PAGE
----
Analysis, Development

4 Old-School Game Mechanics That Are Showing Their Age

Pokemon X/Y

We’ve really gotten used to the idea of video games being a young medium—and in many ways, they very much are. We’re still arguing about whether or not video games are art, whether or not video games should be archived, and even whether or not certain video games are video games at all. But in being so young, we sometimes overlook certain tropes, character archetypes, or other so-called “staples” of the genre that are getting old. The following are four old-school game mechanics that used to make sense, but, like your “cool” uncle, have begun to feel more annoying and out-of-touch with every passing year.

1. Grinding

I’ll tell you one of my shameful secrets: I didn’t finish a Pokémon game until Gen IV. Don’t get me wrong—I played all the previous generations, starting with Gen I. I loved Pokémon. I was fanatical about it. I would play day and night from sun-up ‘til sun-down. But all those playthroughs followed the same pattern: I’d start playing and running around exploring to my heart’s content, gathering up only the few Pokémon in the game I liked, and bonding with them as only a true Pokémon fan can. I’d take out all the gym leaders, then I’d travel through Victory Road to reach the Elite Four. And then, like clockwork, I would stop playing.

Why? Easy: the Elite Four were all way higher level than I was. As a kid, I couldn’t understand it. I’d played the game through, just like it told me to. My team had had no trouble defeating the final gym leader. Why weren’t my Pokémon strong enough to defeat the Elite Four? It took me until I was almost 20 to understand the crucial part of the game I’d missed: grinding.

Techopedia defines grinding as the act of “doing repetitive tasks within a game to unlock a particular game item or to build the experience needed to progress smoothly through the game.” It’s a standard feature of most Japanese RPGs and action/adventure titles—Pokémon, Final Fantasy, Castlevania, and Fire Emblem all have it—and it’s also found its way into Western games (most prominently MMOs). Grinding is a fantastically common way to extend gameplay time without building any new game content. On the development side of things, it’s easy to program and easy to produce.

But here’s the thing: grinding sucks.

That’s one of the reasons it eluded me as a kid. Grinding isn’t just repetitive and unintuitive—it’s tedious. It’s a chore. There are scores of videos on the internet about how to grind in the easiest way possible because so many games demand it, and, much like any other chore, nobody likes doing it. Nobody likes vacuuming, nobody likes taking out the trash, and nobody likes grinding. Grinding may be a mechanic that’s cheap to produce, but it comes at the expense of player experience. In most games that utilize grinding, you could be stuck doing it for days—tens of hours of gameplay effectively wasted just to get to unlock the next part of the game. Grinding demands that you stop having fun for a while and work for it.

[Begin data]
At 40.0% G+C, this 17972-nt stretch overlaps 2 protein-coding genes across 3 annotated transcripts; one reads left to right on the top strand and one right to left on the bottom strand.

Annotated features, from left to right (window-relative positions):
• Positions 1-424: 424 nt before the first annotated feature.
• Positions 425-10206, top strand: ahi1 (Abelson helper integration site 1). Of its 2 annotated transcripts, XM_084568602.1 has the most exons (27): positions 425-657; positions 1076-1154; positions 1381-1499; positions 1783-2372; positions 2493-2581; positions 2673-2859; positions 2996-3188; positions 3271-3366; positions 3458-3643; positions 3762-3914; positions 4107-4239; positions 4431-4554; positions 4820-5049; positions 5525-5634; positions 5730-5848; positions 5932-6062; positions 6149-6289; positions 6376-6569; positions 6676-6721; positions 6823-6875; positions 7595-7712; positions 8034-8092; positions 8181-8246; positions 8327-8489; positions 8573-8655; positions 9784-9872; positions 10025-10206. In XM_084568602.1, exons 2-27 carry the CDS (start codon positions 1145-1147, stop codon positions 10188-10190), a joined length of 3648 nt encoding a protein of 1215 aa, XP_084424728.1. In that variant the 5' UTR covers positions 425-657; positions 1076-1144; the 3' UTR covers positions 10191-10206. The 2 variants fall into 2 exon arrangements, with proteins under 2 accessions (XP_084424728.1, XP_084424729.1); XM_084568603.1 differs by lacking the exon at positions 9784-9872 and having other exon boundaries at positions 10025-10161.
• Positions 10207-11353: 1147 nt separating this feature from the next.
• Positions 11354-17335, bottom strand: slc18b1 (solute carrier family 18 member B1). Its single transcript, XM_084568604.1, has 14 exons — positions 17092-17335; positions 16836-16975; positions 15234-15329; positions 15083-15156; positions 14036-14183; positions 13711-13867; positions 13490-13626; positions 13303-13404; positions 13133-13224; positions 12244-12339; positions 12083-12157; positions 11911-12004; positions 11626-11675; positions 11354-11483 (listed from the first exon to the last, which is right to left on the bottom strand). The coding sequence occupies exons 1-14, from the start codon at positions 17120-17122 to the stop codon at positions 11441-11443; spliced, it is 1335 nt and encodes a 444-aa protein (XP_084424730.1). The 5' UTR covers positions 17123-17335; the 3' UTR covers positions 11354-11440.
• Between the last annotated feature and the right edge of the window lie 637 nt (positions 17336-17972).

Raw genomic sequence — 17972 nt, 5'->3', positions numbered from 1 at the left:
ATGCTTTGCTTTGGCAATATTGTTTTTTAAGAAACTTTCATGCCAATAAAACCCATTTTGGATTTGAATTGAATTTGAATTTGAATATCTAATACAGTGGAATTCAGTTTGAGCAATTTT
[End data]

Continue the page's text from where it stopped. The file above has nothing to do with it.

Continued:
It could be argued that grinding makes you earn that next bit of fun. And maybe, in some cases, that’s true. When a game is built around grinding, it can make all the difference. For me, Kingdom Hearts comes to mind. In KH, grinding involves doing non-essential story missions that expand the universe and the cast, or killing huge groups of enemies. Grinding is part of the fun. But when the fun payout is disproportionate to the time spent earning it, it takes a toll, especially when players know that they’re just going to have to spend more time grinding once the fun is over. More often than not, grinding turns an entertaining experience into a mindless slog. For that reason alone, I think it’s about time the mechanic retired.

World of Warcraft

2. Farming

If grinding is a flatulent retiree overstaying its welcome, farming is its over-invasive life partner. Farming is the act of repetitively collecting items or currency one needs in order to gain access to upgrades or game content. Usually, this demands killing enemies, breaking objects, or camping in a specific area of the game to collect item, currency, and EXP drops.

There are a million variations on farming—gold farming, EXP farming, orb farming, soul farming, actual farming (in Harvest Moon and Animal Crossing), etc.—and in a lot of online circles, you can pay other people to do it for you. But that doesn’t reduce the tediousness. Often times, it’s exactly the opposite; game economies inflated by gold farmers, for example, demand that players farm more, longer, for progressively more useless yields.

Farming, like grinding, is meant to forestall player progression. In the immortal words of Arin Hanson, “These kinds of things are meant to elongate a game. They are made to manipulate you into thinking you are achieving something more than you are actually achieving.” The longer one has to work at farming experience, currency, or a specific item in order to progress in the game, the longer a gaming experience ultimately lasts. But, like grinding, this isn’t time a player spends having fun or immersing themselves in the game world—it’s time they spend doing one repetitive task over and over to buy passage on the S.S. Funtime.

Although grinding could arguably be said to level the playing field between naturally skilled players (who will progress more easily than 80% of their peers), farming invalidates this almost entirely, both by allowing online players to literally outsource their grinds, and by making avatar strength disproportionately more important than player skill. If you’ve ever played MMOs, you can attest to this: player skill means basically nothing if you don’t have the best weapons, the best armor, or the highest attainable level in the game.

Some developers have tried to address this by setting level caps for PvP matches and other online features, which kind of works. But the fundamental problem remains—with farming as a mainstay feature, players aren’t rewarded for being good at the game, they’re being rewarded for sinking a requisite amount of time into the game. And while that might be a decent business model, it certainly doesn’t feel very nice.